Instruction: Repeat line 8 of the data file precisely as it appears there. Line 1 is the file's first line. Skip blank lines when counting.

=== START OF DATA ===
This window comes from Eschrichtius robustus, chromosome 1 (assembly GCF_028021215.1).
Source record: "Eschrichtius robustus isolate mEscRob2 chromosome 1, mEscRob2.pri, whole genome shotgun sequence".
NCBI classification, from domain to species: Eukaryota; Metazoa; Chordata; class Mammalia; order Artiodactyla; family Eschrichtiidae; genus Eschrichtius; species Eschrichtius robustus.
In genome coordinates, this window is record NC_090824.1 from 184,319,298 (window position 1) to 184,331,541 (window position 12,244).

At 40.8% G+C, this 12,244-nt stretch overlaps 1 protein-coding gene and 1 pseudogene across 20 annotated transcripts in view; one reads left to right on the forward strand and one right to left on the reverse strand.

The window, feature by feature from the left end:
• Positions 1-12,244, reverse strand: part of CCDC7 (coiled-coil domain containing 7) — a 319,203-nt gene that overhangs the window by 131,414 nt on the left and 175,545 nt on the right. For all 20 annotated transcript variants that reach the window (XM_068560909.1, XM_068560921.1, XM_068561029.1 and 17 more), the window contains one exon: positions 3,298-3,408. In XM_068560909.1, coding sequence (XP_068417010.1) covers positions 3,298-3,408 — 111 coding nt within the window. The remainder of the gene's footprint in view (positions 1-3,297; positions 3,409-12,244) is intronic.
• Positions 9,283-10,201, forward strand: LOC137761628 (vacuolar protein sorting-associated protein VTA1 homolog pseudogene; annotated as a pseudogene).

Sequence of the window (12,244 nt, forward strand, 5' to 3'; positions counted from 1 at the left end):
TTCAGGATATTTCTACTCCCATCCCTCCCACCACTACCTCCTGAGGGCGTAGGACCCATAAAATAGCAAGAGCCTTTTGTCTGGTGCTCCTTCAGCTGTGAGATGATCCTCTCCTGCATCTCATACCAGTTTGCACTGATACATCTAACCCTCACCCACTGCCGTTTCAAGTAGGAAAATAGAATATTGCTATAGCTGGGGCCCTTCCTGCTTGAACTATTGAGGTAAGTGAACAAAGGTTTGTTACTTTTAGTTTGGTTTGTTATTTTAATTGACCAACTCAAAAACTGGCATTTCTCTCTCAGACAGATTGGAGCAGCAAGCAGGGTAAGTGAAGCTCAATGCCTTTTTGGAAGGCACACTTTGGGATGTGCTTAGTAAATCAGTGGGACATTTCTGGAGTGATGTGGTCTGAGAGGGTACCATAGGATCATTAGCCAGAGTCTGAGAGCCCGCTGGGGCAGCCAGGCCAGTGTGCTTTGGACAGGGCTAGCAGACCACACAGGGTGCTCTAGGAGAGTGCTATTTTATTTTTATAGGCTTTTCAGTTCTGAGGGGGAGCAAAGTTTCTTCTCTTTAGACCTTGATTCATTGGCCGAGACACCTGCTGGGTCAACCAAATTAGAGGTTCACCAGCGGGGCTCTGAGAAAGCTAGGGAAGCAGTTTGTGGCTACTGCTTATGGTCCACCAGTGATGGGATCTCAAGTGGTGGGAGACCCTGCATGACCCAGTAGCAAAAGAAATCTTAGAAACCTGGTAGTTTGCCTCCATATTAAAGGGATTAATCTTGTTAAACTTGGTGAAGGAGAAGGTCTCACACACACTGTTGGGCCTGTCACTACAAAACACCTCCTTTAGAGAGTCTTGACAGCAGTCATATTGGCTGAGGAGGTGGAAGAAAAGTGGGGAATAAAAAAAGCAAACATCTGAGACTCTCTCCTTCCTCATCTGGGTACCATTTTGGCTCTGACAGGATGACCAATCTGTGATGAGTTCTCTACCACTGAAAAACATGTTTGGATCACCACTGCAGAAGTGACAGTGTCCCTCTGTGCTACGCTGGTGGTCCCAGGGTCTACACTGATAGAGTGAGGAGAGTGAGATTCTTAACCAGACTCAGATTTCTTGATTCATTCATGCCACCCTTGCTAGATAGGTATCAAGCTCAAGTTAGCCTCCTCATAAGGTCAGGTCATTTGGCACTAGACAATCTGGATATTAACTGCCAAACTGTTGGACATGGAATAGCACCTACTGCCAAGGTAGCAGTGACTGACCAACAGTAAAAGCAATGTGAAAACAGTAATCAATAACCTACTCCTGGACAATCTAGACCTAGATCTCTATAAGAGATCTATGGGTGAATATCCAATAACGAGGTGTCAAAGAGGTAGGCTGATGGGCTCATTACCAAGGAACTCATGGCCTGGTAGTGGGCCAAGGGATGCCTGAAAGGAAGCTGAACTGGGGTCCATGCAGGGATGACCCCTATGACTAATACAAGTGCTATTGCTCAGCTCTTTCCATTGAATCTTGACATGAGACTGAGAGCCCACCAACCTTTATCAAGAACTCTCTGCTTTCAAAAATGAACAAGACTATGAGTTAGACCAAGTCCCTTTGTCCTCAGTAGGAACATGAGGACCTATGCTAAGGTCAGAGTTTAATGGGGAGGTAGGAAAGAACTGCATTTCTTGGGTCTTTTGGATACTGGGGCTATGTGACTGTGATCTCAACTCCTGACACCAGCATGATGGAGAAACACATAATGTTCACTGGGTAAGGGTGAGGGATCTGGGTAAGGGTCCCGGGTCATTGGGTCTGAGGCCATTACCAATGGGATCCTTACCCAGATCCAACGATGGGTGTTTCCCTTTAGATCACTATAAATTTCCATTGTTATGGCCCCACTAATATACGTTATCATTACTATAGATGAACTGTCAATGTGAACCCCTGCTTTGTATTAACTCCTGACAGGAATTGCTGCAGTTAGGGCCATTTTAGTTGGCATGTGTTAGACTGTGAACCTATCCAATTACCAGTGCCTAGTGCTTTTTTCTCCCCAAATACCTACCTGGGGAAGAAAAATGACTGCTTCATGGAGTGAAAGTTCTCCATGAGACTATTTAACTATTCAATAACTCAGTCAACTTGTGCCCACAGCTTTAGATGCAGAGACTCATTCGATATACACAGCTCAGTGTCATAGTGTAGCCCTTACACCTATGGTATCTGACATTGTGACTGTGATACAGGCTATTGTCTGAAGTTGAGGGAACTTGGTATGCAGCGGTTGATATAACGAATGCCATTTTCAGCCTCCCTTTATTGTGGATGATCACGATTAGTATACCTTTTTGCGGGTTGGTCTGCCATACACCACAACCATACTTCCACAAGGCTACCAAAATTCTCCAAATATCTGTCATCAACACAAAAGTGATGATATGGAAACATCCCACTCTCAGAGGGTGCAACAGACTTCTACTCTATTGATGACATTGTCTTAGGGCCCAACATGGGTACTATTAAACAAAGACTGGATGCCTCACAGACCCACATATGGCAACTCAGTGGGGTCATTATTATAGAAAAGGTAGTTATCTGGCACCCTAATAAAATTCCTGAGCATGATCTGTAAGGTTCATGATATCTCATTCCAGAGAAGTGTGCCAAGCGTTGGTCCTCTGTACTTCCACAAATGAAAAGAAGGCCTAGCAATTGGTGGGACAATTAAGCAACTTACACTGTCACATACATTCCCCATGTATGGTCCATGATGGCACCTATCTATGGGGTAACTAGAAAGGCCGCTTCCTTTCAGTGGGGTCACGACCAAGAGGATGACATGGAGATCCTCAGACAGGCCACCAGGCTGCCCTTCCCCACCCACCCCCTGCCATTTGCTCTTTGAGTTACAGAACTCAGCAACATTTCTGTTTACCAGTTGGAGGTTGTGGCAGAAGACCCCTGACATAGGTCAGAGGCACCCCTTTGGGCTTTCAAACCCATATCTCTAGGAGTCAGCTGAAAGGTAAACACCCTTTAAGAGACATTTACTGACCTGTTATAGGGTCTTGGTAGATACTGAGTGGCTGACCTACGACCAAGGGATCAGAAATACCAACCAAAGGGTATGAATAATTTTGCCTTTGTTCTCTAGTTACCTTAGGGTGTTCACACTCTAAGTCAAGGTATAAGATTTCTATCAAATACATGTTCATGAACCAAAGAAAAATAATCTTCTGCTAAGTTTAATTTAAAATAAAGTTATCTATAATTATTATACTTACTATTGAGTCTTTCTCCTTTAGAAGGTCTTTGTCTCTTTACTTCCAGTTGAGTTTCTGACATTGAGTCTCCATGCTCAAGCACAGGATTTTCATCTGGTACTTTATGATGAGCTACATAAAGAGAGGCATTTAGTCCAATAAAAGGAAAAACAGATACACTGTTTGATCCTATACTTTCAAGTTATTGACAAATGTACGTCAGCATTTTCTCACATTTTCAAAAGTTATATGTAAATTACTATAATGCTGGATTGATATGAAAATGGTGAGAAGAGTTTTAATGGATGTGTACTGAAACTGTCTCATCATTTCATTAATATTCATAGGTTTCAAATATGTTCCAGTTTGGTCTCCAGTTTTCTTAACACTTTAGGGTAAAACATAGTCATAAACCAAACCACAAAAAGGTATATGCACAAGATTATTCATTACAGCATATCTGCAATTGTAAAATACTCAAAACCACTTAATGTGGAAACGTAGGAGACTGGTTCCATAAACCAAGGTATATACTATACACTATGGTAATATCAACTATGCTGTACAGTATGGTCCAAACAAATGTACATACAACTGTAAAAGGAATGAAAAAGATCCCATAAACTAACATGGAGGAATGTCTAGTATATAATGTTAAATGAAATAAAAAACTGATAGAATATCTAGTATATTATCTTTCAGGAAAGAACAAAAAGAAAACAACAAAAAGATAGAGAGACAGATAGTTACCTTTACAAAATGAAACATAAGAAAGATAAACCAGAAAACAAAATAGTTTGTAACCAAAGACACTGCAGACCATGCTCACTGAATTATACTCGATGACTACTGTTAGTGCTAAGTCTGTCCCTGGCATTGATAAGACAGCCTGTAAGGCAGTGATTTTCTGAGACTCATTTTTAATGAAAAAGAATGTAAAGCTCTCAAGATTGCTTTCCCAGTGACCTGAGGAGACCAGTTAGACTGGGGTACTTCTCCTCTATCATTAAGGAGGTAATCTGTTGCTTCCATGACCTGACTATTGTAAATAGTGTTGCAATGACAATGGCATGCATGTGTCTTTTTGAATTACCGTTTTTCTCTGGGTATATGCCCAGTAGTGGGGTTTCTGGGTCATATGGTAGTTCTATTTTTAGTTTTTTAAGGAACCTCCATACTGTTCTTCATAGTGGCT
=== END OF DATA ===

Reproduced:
• Positions 9,283-10,201, forward strand: LOC137761628 (vacuolar protein sorting-associated protein VTA1 homolog pseudogene; annotated as a pseudogene).